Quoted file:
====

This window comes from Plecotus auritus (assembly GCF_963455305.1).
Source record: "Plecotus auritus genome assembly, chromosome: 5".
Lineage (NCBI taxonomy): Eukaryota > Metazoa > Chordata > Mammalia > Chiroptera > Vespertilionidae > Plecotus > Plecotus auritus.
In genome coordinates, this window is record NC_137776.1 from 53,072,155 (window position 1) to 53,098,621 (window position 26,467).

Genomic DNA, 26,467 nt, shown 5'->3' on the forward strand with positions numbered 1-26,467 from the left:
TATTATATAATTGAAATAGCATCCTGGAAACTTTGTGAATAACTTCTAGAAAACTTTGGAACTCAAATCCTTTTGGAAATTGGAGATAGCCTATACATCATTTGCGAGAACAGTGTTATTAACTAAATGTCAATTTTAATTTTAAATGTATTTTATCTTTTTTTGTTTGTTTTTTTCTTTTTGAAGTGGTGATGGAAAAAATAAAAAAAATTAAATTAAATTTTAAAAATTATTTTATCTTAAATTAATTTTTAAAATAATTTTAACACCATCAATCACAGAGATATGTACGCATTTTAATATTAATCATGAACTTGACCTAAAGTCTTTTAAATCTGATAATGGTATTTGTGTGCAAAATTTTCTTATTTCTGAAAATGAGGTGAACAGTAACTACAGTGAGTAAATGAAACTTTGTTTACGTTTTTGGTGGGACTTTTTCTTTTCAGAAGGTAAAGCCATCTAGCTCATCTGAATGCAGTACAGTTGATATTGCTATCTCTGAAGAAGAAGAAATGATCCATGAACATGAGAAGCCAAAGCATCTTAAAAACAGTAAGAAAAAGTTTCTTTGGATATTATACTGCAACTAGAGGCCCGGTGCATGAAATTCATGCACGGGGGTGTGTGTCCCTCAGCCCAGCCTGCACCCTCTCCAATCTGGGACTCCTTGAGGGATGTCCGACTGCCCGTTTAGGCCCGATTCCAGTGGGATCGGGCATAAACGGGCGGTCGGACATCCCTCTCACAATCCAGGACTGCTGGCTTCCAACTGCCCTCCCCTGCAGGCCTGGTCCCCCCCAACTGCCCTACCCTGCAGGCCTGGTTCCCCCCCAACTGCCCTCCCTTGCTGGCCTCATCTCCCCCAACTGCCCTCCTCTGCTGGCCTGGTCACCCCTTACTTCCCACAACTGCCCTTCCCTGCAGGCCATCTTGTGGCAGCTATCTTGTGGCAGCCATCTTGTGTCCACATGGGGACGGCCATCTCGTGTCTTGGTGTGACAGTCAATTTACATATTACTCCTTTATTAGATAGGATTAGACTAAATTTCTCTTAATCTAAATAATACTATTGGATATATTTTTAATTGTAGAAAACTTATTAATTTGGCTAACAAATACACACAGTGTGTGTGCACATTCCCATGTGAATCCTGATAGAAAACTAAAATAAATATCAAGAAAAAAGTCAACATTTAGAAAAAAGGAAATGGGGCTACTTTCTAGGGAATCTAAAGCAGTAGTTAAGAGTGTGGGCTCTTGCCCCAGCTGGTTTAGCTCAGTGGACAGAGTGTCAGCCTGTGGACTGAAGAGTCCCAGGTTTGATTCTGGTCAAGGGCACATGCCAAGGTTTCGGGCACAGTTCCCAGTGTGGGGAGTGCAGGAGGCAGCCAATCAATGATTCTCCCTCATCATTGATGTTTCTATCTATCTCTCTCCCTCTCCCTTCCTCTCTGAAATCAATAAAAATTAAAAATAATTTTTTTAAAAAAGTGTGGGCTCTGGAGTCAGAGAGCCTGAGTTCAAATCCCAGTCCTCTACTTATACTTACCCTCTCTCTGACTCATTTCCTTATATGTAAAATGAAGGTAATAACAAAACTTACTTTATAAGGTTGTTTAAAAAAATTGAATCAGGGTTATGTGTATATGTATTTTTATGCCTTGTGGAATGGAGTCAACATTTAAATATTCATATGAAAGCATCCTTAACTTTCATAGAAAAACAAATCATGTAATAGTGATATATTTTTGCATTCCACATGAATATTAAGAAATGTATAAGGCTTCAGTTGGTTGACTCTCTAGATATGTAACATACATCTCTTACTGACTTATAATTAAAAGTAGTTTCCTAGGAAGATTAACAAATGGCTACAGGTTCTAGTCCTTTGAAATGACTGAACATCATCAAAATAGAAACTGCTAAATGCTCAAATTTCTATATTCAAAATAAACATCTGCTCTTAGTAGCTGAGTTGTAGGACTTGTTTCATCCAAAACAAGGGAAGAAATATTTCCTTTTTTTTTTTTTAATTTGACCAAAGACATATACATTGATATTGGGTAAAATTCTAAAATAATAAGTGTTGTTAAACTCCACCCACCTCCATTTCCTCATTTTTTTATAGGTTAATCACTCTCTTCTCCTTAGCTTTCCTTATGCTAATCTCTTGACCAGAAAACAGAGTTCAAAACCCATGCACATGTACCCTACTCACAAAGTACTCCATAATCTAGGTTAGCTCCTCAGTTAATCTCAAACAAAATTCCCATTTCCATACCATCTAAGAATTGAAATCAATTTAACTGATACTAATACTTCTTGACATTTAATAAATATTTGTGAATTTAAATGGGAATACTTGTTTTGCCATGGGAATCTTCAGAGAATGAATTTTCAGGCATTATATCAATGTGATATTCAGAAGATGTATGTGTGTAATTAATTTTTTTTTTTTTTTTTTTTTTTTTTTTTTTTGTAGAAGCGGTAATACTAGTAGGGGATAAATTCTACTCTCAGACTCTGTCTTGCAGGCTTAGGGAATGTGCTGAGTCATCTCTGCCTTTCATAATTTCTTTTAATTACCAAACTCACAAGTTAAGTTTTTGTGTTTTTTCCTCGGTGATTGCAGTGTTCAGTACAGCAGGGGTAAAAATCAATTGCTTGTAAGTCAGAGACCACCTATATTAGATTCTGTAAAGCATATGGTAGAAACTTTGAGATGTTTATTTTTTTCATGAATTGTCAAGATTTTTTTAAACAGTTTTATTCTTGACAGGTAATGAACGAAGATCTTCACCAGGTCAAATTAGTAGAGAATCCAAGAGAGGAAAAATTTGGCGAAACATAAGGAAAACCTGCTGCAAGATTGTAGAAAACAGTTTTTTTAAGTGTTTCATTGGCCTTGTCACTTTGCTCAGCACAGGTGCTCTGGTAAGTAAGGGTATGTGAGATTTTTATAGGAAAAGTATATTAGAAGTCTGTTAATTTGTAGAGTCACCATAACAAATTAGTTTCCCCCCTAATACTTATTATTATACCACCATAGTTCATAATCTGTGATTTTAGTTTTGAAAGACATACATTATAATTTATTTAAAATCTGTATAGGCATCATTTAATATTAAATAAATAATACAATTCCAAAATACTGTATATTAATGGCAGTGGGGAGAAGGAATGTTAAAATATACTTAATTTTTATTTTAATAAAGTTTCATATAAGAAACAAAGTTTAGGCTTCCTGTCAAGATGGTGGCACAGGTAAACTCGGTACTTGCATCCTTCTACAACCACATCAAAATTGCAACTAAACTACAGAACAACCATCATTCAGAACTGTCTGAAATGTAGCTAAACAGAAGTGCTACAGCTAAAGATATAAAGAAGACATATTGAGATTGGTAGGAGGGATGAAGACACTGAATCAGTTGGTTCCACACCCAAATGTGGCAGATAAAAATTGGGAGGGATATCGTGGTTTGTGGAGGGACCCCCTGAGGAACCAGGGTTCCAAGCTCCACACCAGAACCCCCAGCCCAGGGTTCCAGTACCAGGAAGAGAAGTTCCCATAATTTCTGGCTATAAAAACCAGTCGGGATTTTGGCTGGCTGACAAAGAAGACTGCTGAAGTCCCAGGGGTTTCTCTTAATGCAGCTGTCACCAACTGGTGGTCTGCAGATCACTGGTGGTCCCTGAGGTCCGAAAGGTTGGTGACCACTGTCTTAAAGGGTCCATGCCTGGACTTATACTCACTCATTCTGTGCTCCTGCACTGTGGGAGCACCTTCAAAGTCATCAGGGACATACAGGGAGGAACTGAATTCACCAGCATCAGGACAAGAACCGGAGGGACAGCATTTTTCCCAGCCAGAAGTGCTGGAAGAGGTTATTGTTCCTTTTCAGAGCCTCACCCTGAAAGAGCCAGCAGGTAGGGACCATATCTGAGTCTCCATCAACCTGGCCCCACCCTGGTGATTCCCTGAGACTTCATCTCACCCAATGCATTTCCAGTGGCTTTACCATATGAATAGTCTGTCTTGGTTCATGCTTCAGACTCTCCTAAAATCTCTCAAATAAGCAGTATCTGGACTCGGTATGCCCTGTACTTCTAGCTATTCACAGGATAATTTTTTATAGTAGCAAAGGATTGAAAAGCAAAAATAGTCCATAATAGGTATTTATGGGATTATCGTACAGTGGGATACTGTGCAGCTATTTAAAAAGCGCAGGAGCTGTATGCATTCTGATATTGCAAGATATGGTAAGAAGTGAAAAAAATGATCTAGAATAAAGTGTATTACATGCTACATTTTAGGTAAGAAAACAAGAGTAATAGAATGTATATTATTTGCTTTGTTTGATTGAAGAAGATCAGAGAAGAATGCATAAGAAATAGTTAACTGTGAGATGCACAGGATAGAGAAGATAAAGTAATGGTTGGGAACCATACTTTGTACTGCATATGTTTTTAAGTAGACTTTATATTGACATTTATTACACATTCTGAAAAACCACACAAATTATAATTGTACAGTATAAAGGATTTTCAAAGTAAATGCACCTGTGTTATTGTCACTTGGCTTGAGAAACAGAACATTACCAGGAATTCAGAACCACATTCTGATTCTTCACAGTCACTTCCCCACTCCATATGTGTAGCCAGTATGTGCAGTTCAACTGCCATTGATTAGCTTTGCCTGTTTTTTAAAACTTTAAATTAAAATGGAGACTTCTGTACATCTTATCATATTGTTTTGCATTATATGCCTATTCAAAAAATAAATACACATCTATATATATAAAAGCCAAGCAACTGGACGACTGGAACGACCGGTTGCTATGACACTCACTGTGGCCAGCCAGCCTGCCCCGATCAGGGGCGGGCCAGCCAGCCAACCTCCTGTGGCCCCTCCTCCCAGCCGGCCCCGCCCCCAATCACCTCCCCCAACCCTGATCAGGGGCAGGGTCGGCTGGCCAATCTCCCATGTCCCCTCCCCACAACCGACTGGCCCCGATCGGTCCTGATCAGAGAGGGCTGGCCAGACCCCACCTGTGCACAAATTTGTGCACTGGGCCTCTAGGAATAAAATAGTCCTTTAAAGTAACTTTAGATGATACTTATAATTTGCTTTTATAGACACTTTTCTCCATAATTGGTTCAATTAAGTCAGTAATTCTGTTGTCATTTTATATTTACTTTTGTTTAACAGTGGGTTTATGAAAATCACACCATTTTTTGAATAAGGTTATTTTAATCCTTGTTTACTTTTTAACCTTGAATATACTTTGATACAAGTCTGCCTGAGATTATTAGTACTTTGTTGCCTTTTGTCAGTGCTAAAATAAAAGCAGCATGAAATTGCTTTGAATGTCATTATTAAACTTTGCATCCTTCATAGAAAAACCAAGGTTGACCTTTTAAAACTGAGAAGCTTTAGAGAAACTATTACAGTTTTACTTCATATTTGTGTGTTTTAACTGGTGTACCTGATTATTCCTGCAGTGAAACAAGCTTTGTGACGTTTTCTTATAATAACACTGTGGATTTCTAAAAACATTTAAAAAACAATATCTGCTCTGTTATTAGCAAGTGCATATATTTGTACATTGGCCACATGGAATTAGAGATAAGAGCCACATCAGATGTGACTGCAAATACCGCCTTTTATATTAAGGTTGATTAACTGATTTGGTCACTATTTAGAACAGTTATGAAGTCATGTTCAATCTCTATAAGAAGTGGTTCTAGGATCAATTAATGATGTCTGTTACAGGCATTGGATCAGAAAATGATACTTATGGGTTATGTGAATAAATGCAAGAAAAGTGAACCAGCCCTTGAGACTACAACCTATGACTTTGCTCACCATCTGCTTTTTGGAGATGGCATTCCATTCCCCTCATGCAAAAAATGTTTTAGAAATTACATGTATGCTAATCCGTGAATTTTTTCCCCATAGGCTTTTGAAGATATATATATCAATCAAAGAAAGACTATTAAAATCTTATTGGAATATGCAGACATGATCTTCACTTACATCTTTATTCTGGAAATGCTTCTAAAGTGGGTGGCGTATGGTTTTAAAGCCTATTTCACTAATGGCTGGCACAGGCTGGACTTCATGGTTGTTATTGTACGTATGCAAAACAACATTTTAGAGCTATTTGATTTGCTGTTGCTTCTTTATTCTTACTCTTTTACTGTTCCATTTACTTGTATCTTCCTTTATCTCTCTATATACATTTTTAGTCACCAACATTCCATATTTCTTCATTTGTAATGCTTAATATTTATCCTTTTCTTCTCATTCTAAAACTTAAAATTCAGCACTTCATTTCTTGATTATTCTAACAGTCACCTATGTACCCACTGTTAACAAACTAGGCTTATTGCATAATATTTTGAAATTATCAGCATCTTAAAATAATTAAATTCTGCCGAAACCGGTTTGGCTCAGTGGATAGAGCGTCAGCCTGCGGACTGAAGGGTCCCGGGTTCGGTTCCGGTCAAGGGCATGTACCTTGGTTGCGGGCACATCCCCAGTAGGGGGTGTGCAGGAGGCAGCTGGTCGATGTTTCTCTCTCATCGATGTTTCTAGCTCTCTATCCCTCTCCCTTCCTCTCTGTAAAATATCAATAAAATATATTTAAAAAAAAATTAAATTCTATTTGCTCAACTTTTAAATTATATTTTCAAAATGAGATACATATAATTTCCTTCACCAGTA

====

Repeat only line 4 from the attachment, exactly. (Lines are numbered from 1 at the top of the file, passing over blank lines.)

In genome coordinates, this window is record NC_137776.1 from 53,072,155 (window position 1) to 53,098,621 (window position 26,467).